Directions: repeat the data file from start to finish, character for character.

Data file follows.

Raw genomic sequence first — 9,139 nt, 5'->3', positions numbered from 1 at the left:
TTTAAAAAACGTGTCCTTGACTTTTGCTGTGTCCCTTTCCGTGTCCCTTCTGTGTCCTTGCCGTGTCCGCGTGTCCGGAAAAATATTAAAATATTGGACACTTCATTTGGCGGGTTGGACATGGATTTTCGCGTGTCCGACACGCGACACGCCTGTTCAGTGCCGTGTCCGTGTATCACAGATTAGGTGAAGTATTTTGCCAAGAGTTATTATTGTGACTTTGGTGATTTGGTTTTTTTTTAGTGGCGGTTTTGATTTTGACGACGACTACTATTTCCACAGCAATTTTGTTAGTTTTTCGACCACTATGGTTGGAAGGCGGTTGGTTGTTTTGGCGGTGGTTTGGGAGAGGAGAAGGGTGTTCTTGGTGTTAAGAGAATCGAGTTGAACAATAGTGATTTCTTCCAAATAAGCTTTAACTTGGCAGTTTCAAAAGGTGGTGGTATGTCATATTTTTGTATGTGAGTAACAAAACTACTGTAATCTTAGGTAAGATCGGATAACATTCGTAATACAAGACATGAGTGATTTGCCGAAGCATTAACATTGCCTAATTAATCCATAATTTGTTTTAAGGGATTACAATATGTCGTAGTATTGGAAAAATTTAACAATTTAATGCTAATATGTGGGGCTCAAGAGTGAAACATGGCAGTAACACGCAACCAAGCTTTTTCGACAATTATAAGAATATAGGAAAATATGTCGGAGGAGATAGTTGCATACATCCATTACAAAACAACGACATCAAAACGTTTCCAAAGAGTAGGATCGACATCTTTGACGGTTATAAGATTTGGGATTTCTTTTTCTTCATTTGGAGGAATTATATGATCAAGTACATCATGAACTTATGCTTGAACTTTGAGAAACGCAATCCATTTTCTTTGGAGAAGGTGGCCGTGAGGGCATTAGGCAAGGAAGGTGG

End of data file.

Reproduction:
Raw genomic sequence first — 9,139 nt, 5'->3', positions numbered from 1 at the left:
TTTAAAAAACGTGTCCTTGACTTTTGCTGTGTCCCTTTCCGTGTCCCTTCTGTGTCCTTGCCGTGTCCGCGTGTCCGGAAAAATATTAAAATATTGGACACTTCATTTGGCGGGTTGGACATGGATTTTCGCGTGTCCGACACGCGACACGCCTGTTCAGTGCCGTGTCCGTGTATCACAGATTAGGTGAAGTATTTTGCCAAGAGTTATTATTGTGACTTTGGTGATTTGGTTTTTTTTTAGTGGCGGTTTTGATTTTGACGACGACTACTATTTCCACAGCAATTTTGTTAGTTTTTCGACCACTATGGTTGGAAGGCGGTTGGTTGTTTTGGCGGTGGTTTGGGAGAGGAGAAGGGTGTTCTTGGTGTTAAGAGAATCGAGTTGAACAATAGTGATTTCTTCCAAATAAGCTTTAACTTGGCAGTTTCAAAAGGTGGTGGTATGTCATATTTTTGTATGTGAGTAACAAAACTACTGTAATCTTAGGTAAGATCGGATAACATTCGTAATACAAGACATGAGTGATTTGCCGAAGCATTAACATTGCCTAATTAATCCATAATTTGTTTTAAGGGATTACAATATGTCGTAGTATTGGAAAAATTTAACAATTTAATGCTAATATGTGGGGCTCAAGAGTGAAACATGGCAGTAACACGCAACCAAGCTTTTTCGACAATTATAAGAATATAGGAAAATATGTCGGAGGAGATAGTTGCATACATCCATTACAAAACAACGACATCAAAACGTTTCCAAAGAGTAGGATCGACATCTTTGACGGTTATAAGATTTGGGATTTCTTTTTCTTCATTTGGAGGAATTATATGATCAAGTACATCATGAACTTATGCTTGAACTTTGAGAAACGCAATCCATTTTCTTTGGAGAAGGTGGCCGTGAGGGCATTAGGCAAGGAAGGTGG